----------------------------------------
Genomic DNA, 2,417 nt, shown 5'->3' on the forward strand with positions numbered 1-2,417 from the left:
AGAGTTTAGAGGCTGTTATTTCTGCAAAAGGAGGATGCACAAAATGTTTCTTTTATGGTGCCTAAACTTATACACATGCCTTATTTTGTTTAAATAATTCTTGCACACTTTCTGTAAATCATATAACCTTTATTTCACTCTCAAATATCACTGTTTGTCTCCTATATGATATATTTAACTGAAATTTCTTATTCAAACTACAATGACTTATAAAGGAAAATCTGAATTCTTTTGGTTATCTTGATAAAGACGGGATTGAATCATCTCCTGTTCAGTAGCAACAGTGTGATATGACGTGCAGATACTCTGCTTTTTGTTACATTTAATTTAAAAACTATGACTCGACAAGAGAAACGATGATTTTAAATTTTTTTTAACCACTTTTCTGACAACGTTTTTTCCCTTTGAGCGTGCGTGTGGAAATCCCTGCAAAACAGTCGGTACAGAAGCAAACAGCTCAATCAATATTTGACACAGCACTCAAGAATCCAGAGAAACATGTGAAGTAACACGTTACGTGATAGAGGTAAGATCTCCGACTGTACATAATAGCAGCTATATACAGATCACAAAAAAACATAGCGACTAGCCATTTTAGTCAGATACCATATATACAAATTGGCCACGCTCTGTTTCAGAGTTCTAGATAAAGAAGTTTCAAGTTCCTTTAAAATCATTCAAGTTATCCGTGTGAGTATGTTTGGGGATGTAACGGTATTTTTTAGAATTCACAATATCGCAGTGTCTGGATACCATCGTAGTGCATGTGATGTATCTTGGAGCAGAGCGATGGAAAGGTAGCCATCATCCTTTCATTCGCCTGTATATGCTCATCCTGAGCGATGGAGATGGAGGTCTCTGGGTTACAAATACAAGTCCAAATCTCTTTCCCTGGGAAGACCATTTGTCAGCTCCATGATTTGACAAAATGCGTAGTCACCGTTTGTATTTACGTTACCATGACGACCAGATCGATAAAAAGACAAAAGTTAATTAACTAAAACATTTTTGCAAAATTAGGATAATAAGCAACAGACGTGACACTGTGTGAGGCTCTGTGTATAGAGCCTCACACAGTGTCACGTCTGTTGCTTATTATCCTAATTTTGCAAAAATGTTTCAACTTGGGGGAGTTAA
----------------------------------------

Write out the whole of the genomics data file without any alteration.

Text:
Genomic DNA, 2,417 nt, shown 5'->3' on the forward strand with positions numbered 1-2,417 from the left:
AGAGTTTAGAGGCTGTTATTTCTGCAAAAGGAGGATGCACAAAATGTTTCTTTTATGGTGCCTAAACTTATACACATGCCTTATTTTGTTTAAATAATTCTTGCACACTTTCTGTAAATCATATAACCTTTATTTCACTCTCAAATATCACTGTTTGTCTCCTATATGATATATTTAACTGAAATTTCTTATTCAAACTACAATGACTTATAAAGGAAAATCTGAATTCTTTTGGTTATCTTGATAAAGACGGGATTGAATCATCTCCTGTTCAGTAGCAACAGTGTGATATGACGTGCAGATACTCTGCTTTTTGTTACATTTAATTTAAAAACTATGACTCGACAAGAGAAACGATGATTTTAAATTTTTTTTAACCACTTTTCTGACAACGTTTTTTCCCTTTGAGCGTGCGTGTGGAAATCCCTGCAAAACAGTCGGTACAGAAGCAAACAGCTCAATCAATATTTGACACAGCACTCAAGAATCCAGAGAAACATGTGAAGTAACACGTTACGTGATAGAGGTAAGATCTCCGACTGTACATAATAGCAGCTATATACAGATCACAAAAAAACATAGCGACTAGCCATTTTAGTCAGATACCATATATACAAATTGGCCACGCTCTGTTTCAGAGTTCTAGATAAAGAAGTTTCAAGTTCCTTTAAAATCATTCAAGTTATCCGTGTGAGTATGTTTGGGGATGTAACGGTATTTTTTAGAATTCACAATATCGCAGTGTCTGGATACCATCGTAGTGCATGTGATGTATCTTGGAGCAGAGCGATGGAAAGGTAGCCATCATCCTTTCATTCGCCTGTATATGCTCATCCTGAGCGATGGAGATGGAGGTCTCTGGGTTACAAATACAAGTCCAAATCTCTTTCCCTGGGAAGACCATTTGTCAGCTCCATGATTTGACAAAATGCGTAGTCACCGTTTGTATTTACGTTACCATGACGACCAGATCGATAAAAAGACAAAAGTTAATTAACTAAAACATTTTTGCAAAATTAGGATAATAAGCAACAGACGTGACACTGTGTGAGGCTCTGTGTATAGAGCCTCACACAGTGTCACGTCTGTTGCTTATTATCCTAATTTTGCAAAAATGTTTCAACTTGGGGGAGTTAA